Ricia Ann Chansky, University of Puerto Rico at Mayaguez – Community Responses After Disasters
What can communal trauma suffered in Puerto Rico teach us about the response to Covid-19?
Ricia Anne Chansky is professor of literature. She is the co-editor of the scholarly journal, a/b: Auto/Biography Studies, a member of the Routledge Literature Portfolio of journals, and editor of the Routledge Auto/Biography Studies book series. Her book publications include the co-edited volumes: The Routledge Auto/Biography Studies Reader, a Routledge Literary Theory Reader (2016); Life Writing Outside the Lines: Gender and Genre in the Americas (Routledge, 2020); and, The Untied States: Unraveling National Identity in the Twenty-First Century (U of Wisconsin P, forthcoming). She has also edited two books: Auto/Biography across the Americas: Transnational Themes in Life Writing (Routledge, 2017) and Auto/Biography in the Americas: Relational Lives (Routledge, 2016). Currently, she is at work on an edited collection of oral histories of Hurricane María, which is under contract with Haymarket Books, and a single-author book on narrating disaster. Her forthcoming children’s book, Maxy Survives the Hurricane/Maxy sobrevive al huracán, was co-authored with a student in the Department of English and is forthcoming from Arte Público Press.
She is a member of the Executive Board of the International Auto/Biography Association (IABA), Chair of the IABA Americas Chapter Steering Committee, member of the Executive Board of the MLA Genre Studies Forum on Life Writing, Fulbright Specialist in US Studies, Research Affiliate at the York University Centre for Research in Latin America and the Caribbean, and Global Fellow at the Bro
She directs the large-scale public humanities project, “Mi María: Puerto Rico after the Hurricane.” For work on this project, she has been funded by the NEA, awarded the inaugural MLA Innovation in the Humanities Award, named a Voice of Witness Fellow, and selected as a partner in the Humanities Action Lab (HAL) “Initiative on Climate and Environmental Justice.” Additionally, she completed an NEH Summer Seminar on digital humanities in Caribbean contexts, taught in partnership with the Digital Library of the Caribbean (dLoc). Most recently, she has designed the HAL Covid-19 digital mass-listening project.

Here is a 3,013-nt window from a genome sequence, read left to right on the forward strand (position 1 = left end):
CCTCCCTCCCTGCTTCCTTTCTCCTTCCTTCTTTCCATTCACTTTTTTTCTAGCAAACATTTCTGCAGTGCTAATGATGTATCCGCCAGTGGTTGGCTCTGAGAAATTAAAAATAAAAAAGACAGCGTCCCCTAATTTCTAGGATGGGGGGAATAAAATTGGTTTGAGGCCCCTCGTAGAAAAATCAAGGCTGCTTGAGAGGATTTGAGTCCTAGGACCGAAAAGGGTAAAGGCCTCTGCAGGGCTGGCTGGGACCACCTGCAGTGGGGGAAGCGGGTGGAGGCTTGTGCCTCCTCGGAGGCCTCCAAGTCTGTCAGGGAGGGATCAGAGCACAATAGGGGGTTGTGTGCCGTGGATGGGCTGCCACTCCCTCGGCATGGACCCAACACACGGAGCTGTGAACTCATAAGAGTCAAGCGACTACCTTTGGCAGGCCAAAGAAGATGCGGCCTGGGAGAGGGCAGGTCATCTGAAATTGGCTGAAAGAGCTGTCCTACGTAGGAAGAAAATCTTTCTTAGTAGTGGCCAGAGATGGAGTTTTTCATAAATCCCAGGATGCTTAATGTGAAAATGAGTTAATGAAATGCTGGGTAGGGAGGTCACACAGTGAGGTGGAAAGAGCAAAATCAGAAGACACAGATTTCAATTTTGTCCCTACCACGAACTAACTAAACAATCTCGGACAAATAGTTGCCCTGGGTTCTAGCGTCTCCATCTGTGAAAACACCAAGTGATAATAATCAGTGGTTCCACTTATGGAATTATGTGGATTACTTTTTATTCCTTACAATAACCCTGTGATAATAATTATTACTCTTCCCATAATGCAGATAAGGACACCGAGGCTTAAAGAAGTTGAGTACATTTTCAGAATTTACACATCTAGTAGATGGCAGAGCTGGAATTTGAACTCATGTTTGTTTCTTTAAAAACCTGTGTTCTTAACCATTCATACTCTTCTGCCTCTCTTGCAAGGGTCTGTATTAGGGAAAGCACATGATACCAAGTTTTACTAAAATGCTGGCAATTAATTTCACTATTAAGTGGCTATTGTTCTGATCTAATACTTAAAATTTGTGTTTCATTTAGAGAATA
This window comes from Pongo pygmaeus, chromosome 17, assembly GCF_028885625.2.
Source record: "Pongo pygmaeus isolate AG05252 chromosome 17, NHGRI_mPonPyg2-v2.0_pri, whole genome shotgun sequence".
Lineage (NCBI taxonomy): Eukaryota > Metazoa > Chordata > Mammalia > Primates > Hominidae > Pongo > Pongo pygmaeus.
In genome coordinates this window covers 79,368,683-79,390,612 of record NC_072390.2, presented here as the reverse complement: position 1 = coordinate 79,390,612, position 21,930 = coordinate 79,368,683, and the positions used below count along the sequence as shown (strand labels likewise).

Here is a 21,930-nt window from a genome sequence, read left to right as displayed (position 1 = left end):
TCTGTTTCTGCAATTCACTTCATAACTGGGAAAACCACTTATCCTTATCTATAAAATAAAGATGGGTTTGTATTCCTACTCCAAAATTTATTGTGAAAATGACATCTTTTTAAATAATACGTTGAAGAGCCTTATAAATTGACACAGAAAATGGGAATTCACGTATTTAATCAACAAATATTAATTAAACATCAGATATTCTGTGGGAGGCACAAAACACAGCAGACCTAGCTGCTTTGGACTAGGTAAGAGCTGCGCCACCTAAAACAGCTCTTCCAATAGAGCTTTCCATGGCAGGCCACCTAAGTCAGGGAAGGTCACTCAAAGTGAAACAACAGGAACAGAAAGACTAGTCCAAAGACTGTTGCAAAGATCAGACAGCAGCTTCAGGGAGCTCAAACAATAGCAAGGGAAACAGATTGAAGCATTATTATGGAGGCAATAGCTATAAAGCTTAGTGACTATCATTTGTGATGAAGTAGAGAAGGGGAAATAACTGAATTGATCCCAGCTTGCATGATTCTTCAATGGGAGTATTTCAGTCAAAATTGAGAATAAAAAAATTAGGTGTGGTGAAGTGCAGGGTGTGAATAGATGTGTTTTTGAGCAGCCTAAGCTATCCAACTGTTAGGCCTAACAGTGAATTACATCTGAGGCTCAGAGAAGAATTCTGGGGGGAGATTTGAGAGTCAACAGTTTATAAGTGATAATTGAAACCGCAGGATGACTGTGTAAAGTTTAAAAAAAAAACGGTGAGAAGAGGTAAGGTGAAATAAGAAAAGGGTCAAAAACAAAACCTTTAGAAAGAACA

Community Responses After Disasters
In my large-scale public humanities project, “Mi María: Puerto Rico after the Hurricane,” I use oral history and other biographical methodologies to amplify the voices of survivors while building a body of text through which to study community responses to climate disaster.
Two initial observations seem particularly relevant to the global crisis that we are currently experiencing. First, participants in communal trauma need spaces to voice what they are experiencing, as self-narration helps to resituate disempowered peoples as active agents in their own lives. The need for such a repositioning supersedes traditional demands for carefully crafted life stories, allowing for the urgency and messiness of the situation to shape the narratives.
Second, an official report tells one kind of story. It might state that 1,000 multiuse structures sustained partial damage. However, clarifying that the term multiuse can include a house that is also used as a business causes us to understand those figures differently. And, if we understand the classification of “partially damaged” as inclusive of the loss of a wall or a roof, we can then read this story as one in which someone’s home, which is also their livelihood, is uninhabitable. In other words, the narrative elements will not change the facts, but they can change the story.
What we have learned about the power of storytelling and narrative transactions in times of disaster can inform our way forward through the communal trauma of Covid-19 and how we might maintain interpersonal connectivity while forging a way forward that is defined by an ethics of care and mutual respect.
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